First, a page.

The conference theme is 'The future of human rights: Socio-economic rights, equality and development'. The conference will be held at the University of Pretoria, in South Africa.
We live in a deeply divided world. While there has never been a better opportunity to finally rid the world of extreme poverty, the great divide between the haves and the have-nots seems to be here to stay. Technological developments will change everyone’s lives, both rich and poor. The future will bring opportunities that were previously unheard of. Access to electricity and connectivity is already improving and with that come improved economic opportunities and hopefully improved health and education. The future also brings many challenges. Some of these challenges are already well known, such as climate change. Others are as yet unknown.
How can we move to a more equal world without environmental degradation on a scale that would threaten our very existence? How can the playing field be levelled so that migration comes to mean ‘opportunity’ and not ‘threat’? What do the challenges and opportunities of the future mean for human rights, in particular socio-economic rights?
Socio-economic rights are recognised in international treaties and in many national constitutions. Even where they have not been included in constitutions they have been recognised as fundamental by courts and other actors. The right to life is increasingly understood as not only meaning a right to physical existence but also the right to live life in dignity. How can we ensure that these rights. can be claimed by all without discrimination? What is the role of various actors to ensure the actual implementation of these rights (by governments, parliaments, courts, traditional and social media, corporations, NGOs etc) now and in the future?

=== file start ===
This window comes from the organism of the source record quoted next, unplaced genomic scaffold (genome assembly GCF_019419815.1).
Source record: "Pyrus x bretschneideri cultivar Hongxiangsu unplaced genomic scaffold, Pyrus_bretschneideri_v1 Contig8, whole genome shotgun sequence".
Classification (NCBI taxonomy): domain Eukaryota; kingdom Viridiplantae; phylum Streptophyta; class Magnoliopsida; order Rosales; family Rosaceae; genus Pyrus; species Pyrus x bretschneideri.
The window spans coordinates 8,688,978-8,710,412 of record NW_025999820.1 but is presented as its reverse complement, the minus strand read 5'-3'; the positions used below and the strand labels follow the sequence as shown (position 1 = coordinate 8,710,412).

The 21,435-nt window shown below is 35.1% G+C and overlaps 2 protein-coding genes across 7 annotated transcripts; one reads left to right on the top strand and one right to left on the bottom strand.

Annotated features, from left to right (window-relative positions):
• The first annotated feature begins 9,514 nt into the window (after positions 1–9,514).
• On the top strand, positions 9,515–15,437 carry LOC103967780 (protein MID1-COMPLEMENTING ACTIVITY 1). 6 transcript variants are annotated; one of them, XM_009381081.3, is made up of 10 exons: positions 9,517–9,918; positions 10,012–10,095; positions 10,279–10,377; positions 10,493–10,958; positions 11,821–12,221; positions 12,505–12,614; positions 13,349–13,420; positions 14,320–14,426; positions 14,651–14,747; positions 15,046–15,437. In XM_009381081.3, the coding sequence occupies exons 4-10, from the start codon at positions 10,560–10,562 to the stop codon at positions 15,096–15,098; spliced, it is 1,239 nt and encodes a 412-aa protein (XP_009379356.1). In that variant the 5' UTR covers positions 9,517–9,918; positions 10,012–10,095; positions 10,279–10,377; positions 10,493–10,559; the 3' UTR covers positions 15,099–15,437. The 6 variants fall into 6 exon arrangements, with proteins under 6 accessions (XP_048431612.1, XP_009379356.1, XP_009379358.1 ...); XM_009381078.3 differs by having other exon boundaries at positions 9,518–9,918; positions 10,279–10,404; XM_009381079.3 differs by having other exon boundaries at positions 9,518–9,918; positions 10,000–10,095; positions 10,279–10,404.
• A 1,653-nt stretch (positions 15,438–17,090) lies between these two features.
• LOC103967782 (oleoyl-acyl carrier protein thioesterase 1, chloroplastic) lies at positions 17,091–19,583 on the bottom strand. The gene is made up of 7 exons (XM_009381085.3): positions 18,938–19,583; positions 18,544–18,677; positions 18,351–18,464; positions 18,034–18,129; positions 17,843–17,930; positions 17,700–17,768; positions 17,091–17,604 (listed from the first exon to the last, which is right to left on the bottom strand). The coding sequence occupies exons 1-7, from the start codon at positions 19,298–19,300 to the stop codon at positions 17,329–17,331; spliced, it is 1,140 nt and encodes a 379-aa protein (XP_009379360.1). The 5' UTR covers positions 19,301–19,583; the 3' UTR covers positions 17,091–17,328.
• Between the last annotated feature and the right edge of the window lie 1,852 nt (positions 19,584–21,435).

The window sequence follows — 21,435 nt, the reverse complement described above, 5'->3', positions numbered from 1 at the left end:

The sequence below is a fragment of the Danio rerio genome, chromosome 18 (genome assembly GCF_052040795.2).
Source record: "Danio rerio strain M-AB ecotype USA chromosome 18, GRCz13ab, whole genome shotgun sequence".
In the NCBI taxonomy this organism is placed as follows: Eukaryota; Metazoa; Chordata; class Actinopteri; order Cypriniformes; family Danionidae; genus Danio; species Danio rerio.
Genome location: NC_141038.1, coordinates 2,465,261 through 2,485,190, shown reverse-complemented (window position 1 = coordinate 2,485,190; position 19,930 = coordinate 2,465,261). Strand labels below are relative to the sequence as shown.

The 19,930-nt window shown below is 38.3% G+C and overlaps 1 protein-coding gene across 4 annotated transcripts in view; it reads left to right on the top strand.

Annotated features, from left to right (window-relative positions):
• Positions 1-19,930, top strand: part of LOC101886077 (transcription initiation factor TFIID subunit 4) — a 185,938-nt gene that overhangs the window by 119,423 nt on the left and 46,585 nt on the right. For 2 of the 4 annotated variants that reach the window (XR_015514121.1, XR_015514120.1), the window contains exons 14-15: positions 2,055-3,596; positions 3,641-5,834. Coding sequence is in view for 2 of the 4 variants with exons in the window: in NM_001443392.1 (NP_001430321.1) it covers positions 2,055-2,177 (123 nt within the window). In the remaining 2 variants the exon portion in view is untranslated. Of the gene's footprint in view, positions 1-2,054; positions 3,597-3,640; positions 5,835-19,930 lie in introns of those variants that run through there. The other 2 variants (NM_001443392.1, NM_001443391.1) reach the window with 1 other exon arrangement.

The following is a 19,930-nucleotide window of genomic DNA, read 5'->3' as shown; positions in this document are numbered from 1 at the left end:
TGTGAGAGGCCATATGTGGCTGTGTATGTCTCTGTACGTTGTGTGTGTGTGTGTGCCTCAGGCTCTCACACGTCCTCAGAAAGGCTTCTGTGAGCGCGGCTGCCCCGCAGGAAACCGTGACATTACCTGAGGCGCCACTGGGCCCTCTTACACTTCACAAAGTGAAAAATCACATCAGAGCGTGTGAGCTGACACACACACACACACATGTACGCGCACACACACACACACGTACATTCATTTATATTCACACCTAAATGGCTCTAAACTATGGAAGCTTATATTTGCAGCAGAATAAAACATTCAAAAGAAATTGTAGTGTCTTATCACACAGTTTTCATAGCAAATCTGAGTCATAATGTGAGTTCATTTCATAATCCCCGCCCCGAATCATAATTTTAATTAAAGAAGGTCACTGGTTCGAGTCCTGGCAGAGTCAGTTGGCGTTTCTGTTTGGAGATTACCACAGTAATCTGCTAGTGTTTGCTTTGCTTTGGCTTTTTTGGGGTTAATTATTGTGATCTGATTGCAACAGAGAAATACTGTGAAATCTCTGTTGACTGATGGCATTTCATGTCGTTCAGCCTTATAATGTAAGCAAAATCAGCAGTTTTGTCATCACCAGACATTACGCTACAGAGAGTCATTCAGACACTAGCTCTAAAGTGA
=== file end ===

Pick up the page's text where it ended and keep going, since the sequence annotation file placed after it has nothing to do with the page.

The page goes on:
We invite anyone interested in these questions to submit abstracts, and to propose panel discussions for consideration under the following tracks:
- Track 1: Vulnerability and discrimination
- Track 2: Future opportunities and challenges in the protection of socio-economic rights
- Track 3: Ensuring implementation of human rights
Abstracts and panel proposals not directly linked to the theme of the conference will however also be considered.
Abstracts submitted by doctoral candidates may also be considered for the doctoral workshop which will precede the conference.
The conference will be held on 4 and 5 September 2020 (preceded by a doctoral workshop on 2 and 3 September 2020).
Submit abstracts or panel proposals (max 300 words) via Submittable:
Click here to submit abstract
Deadline for submission of abstracts or panel proposals: 15 May 2020 (deadline extended)
Selected presenters and panels will be notified by: 1 June 2020
Prof Magnus Killander
About the Centre for Human Rights
The Centre for Human Rights, University of Pretoria, is an internationally recognised university-based institution combining academic excellence and effective activism to advance human rights, particularly in Africa. It aims to contribute to advancing human rights, through education, research and advocacy.
About the Association of Human Rights Institutes (AHRI)
The Association of Human Rights Institutes (AHRI), is a network of over 70 member institutions that all carry out research and educational activities in the field of human rights. The member institutions are from over 30 different countries. AHRI’s objective is to bring together human rights researchers from across disciplines, to facilitate the exchange of ideas and collaboration, and to promote research, education and discussion in the field of human rights.